I found this delicious quote from Robert Jackson Bennett in an article he wrote about writers responding to their reviews. It’s just about perfect at crystalising the gap between an author and their text after they publish it and let it loose in the world:
The reading experience is 70% work done by the reader, not the writer, and when you bring your own perspective and state of mind to my stuff, you are by default changing it – giving it nuance, color, beauties, associations, problems, and conundrums I could never hope to. The human mind is a wonderfully, tantalizingly strange thing, and it is endlessly more complicated than any book could ever be. My job is to give you fuel, and get out of your way.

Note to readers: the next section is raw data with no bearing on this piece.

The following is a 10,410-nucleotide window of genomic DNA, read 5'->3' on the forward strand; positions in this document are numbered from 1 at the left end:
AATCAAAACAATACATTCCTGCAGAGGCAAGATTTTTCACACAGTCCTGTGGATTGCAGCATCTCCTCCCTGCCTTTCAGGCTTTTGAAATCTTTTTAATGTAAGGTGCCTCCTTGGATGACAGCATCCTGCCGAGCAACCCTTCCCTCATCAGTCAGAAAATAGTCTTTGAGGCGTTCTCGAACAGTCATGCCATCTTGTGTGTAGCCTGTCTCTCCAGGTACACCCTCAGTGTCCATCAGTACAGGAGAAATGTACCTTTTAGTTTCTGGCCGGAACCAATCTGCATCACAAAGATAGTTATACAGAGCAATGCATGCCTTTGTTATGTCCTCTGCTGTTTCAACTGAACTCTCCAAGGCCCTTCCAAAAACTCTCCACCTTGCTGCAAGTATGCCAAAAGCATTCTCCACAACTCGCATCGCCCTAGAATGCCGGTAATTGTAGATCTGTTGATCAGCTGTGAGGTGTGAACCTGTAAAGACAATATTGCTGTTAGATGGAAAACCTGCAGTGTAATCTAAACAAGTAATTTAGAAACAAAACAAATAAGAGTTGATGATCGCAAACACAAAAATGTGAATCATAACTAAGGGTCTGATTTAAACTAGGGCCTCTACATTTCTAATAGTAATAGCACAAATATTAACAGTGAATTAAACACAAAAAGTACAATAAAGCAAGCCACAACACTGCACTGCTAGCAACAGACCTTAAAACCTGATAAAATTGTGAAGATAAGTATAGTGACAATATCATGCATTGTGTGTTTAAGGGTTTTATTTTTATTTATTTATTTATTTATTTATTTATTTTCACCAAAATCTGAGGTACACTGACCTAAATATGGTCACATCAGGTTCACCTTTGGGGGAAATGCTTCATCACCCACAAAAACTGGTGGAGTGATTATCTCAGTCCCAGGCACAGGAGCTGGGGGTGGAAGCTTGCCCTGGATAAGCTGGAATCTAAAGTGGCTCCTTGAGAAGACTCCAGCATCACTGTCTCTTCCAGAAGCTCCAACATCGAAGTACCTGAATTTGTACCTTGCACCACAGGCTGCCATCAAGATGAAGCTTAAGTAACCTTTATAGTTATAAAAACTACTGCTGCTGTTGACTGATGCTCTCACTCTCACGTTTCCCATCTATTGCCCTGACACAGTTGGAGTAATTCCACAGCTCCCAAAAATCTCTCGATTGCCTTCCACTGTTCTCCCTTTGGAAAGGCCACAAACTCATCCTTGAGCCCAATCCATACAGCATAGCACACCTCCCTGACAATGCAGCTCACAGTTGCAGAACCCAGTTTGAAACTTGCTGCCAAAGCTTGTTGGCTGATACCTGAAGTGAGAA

So I don’t want to be included in discussions of my work. Ideally, my opinion is moot, irrelevant. I cannot tell you if your opinion of me or what I wrote was wrong, even if I feel it obviously, obviously is: what you read is what you read, and I shouldn’t have any say in that.
People think writers have power, but ideally, I think it’s quite the opposite, or should be. We aren’t even part of the equation. What you read is infinitely more powerful than what I wrote.
You can read the rest of the piece over on Bennett’s blog, I highly recommend it.